On 12/20/2015 2:07 PM, Ilya Kalistru wrote: >> >> If that is your requirement, then the other solutions are wrong, like >> mine. > > They are. But they give me ideas and approaches. > >> In your original post you say you want a function to produce "modulo >> 2**32-1". The description you supply is *not* "modulo 2**32-1". It >> sounds like you have an existing implementation that may or may not be >> correct but you have been tasked with duplicating it. If I were tasked >> with this I would go through channels to get verification that the >> specification is correct. It wouldn't be the first time there was an >> error in an implementation that works most of the time, but fails 1 time >> in 2^32 in this case. > > In my original post I was wrong. I forgot about this oddity and gave you wrong description. This specification is 26 years old and I have tons of implementations :). I don't think it's a good idea to try to get verification. It's an old standard set by government and it's a very long way to go. Especially if the part of work you are responsible for haven't done yet. Ok, if they have been using this method for a long time I guess the issue of being out of range does not cause a problem. But certainly if this were being used in a critical application (such as cryptography) it would be a major concern since I am almost positive the greater algorithm is expecting numbers in the more restricted range. Otherwise why specify it as mod 2^n-1? In any event, remove the " + 1" from the end of the sum I offered and you should have the behavior you are looking for. >> What happens downstream if your function spits out a number that is not >> in the range of "modulo 2**32-1"? >> > > Nothing special. It's just a way to generate pseudorandom data. It could be done this way or other way, but should be similar on all devices. The only difference - security, but I wouldn't check algorithm after professional mathematicians - not my business. This sounds familiar. I think I was in a conversation about this algorithm in another group sometime not too long ago. The mod 2^n-1 rings that bell. >> The problem I found was the input FFs were shoved into the IOB (a common >> opimization). This spreads the FFs around the IOs which are spaced far >> apart. You need to tell the tools not to do that *or* place additional >> FFs in the circuit so the ones in the IOBs are not part of the path >> being timed. Maybe you already have IOB FFs disabled. >> > > I think that it's pointless to shove FF inside the IOB if there is a rule that we don't care about timings between ports and FFs. Why could we do that? > I haven't disable IOB FFs. I think I'm not being clear. In my P&R the input FFs are automatically placed into the IOBs. I don't know if the output FFs are also placed in the IOBs, I didn't dig this info out of the report once I saw the inputs were not right. This placement distorts the timing numbers because the routes have to be much longer to reach the widely spread IOBs. I don't know if your tool is doing this or not. In my case I would either need to find the setting to prevent placing the FFs in IOBs or I need to add extra FFs to the test design so that the routes I want to time are all between fabric FFs. This has nothing to do with timing rules. In fact, if you add a timing rule that says to ignore timings between IOB FFs and the internal FFs it may not time your paths at all. But I expect your tool is not using the IOB FFs so you aren't seeing this problem. Please don't feel you need to continue this conversation if you have gotten from it what you need. I don't want to be bugging you with nagging details. -- Rick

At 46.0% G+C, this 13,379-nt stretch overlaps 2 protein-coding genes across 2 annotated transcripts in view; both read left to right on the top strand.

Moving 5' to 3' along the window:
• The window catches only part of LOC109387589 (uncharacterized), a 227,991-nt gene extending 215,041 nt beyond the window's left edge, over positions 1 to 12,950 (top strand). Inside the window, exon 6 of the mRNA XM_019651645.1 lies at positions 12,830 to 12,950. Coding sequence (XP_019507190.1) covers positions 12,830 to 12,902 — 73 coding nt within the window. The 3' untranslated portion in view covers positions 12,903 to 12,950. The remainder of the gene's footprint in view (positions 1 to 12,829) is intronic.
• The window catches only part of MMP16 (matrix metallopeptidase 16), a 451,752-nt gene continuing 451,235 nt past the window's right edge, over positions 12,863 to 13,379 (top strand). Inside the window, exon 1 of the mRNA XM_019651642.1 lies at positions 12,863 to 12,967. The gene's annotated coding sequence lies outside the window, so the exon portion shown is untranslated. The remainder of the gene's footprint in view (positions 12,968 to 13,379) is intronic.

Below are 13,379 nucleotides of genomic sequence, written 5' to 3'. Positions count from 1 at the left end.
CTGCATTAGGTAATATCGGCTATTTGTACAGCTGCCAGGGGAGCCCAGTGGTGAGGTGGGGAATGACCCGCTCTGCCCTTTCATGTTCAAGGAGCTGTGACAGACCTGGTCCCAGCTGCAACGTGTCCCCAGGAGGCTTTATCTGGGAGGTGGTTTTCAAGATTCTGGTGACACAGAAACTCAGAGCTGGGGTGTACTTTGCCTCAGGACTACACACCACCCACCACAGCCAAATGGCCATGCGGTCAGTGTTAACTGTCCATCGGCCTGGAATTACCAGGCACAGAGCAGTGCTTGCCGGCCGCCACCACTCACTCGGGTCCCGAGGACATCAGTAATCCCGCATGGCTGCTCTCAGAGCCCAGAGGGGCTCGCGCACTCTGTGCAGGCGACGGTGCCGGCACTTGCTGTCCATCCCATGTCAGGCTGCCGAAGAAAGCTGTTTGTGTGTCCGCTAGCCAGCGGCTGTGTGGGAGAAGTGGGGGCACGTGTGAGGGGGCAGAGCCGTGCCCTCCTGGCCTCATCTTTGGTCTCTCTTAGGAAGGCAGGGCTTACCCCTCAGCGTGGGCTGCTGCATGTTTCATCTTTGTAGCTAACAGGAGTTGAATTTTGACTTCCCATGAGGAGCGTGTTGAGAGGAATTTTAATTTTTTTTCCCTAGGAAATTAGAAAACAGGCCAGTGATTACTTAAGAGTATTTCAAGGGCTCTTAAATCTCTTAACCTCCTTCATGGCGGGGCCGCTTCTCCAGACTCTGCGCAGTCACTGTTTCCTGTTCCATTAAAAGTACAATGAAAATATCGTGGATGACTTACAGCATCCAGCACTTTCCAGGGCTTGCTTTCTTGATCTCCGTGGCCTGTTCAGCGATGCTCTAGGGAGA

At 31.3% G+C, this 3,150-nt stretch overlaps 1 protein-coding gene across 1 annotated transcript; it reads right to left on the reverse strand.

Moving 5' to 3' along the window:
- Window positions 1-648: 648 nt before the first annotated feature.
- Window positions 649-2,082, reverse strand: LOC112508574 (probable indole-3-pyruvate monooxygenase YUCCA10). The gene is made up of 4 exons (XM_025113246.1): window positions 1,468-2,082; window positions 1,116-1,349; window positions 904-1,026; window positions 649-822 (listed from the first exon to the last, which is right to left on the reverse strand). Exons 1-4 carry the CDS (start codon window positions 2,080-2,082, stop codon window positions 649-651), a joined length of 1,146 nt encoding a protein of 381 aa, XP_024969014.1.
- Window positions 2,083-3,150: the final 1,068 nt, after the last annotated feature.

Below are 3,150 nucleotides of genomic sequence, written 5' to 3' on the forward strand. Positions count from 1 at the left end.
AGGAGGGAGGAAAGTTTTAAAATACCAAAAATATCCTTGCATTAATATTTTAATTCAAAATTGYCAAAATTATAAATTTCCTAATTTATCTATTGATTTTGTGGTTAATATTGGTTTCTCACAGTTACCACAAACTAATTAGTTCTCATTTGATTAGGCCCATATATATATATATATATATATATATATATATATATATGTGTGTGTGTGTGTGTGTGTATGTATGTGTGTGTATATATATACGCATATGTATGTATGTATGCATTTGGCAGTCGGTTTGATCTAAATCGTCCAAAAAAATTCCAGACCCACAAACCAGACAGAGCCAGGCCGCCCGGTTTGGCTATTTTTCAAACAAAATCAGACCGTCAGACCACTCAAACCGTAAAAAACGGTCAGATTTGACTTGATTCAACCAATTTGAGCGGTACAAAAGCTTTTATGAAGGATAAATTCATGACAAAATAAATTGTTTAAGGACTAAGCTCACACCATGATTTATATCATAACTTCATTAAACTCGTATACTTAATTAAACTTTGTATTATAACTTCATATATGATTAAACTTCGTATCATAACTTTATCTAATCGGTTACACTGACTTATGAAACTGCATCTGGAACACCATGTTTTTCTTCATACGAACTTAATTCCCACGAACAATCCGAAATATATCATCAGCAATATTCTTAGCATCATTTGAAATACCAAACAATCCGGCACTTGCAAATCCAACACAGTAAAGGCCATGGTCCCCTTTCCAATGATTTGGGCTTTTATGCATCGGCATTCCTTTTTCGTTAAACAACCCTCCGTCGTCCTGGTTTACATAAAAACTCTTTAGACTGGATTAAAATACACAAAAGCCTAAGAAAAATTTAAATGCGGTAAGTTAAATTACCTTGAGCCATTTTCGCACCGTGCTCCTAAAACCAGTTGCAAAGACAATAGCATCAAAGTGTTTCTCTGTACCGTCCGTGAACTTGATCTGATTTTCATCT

On 12/19/2015 1:03 PM, Ilya Kalistru wrote: > I thank you all for this very interesting and useful discussion. There is a lot to think about. > But I should apologize: later on it turns out that the definition of "modulo 2**32-1" which is used in the algorithm description other than I had thought. It is weird from the mathematical point of view: > A+B if A+B<2**32 > A+B-2**32+1 if A+B>=2**32 So in fact this is what I originally suggested, i.e. "end around carry." This is often used in checksum algorithms. it's the equivalent of (without the type / size changes): sum <= A + B; out <= sum(31 downto 0) + sum(32); Note that if you do the whole thing in one cycle by looping the carry out of a 32-bit full adder to its carry in, you have not only two passes through a 32-bit carry chain (worst case) but also the non-dedicated routing in the loopback connection from carry out to carry in. If your device supports a full 64-bit addition in one cycle, you could work around the routing issue by using a 64-bit addition on replicated inputs like: sum = (A & A) + (B & B); out = sum (63 downto 32); Here the low 32-bits of the adder just provide the original carry out, and the second adder allows you to use dedicated carry chain routing assuming your device is large enough to support 64 bits in one column. If you can use two clocks of latency, then your pipeline scheme below should work best: > I managed to meet timings by using Sum(32) to decide what sum I should use. > > Sum <= resize(A, 33)+resize(B, 33); > Sum_P1 <= resize(A, 33)+resize(B, 33)+1; > > process(clk) > begin > if rising_edge(clk) then > A <= A_in; > B <= B_in; > > if Sum(32) = '1' then > C<=resize(Sum_P1,32); > else > C<=resize(Sum,32); > end if; > end if; > end process; > > In my case (Artix-7) this code gives me a critical path of LUT2 then 8 CARRY4 then LUT3 and it's pretty fast (3.09 ns estimated before the routing step). It consumes 96 luts estimated. > > If I use > Sum_P1 <= Sum+1; > istead, it gives me a critical path of LUT2 + 9 CARRY4 + LUT2 + 8 CARRY4 and it doesn't meet timings (4.232 ns estimated before the routing step). It consumes 64 luts estimated. > > > If we return to our original task with a proper modulo 2*32-1 addition and use Sun_P1(32) for the select input of the multiplexer > Sum <= resize(A, 33)+resize(B, 33); > Sum_P1 <= resize(A, 33)+resize(B, 33)+1; > > process(clk) > begin > if rising_edge(clk) then > A <= A_in; > B <= B_in; > > if Sum_P(32) = '1' then > C<=resize(Sum_P1,32); > else > C<=resize(Sum,32); > end if; > end if; > end process; > we would have exactly the same results on Artix-7 as with "weird" addition. (And it makes sense) > > in case of Sum_P1 <= Sum+1; we have LUT2 + 7 CARRI4 + LUT + 2 CARRY4 + LUT2 and we don't meet timings(4.444 ns estimated before the routing step). It consumes 96 luts estimated. > > if we do it like that: > Y1 <= resize(A, 33) + resize(B, 33) + 1; > Y <= resize(A + B + resize(Y1(32 downto 32),33), 32); > > process(clk) > begin > if rising_edge(clk) then > A <= A_in; > B <= B_in; > > C <= Y; > end if; > end process; > we have in critical path LUT2 + 8*CARRY4 + LUT2 + 8*CARRY4 and we don't meet timings(4.338 ns estimated before the routing step). It consumes 64 luts estimated. > -- Gabor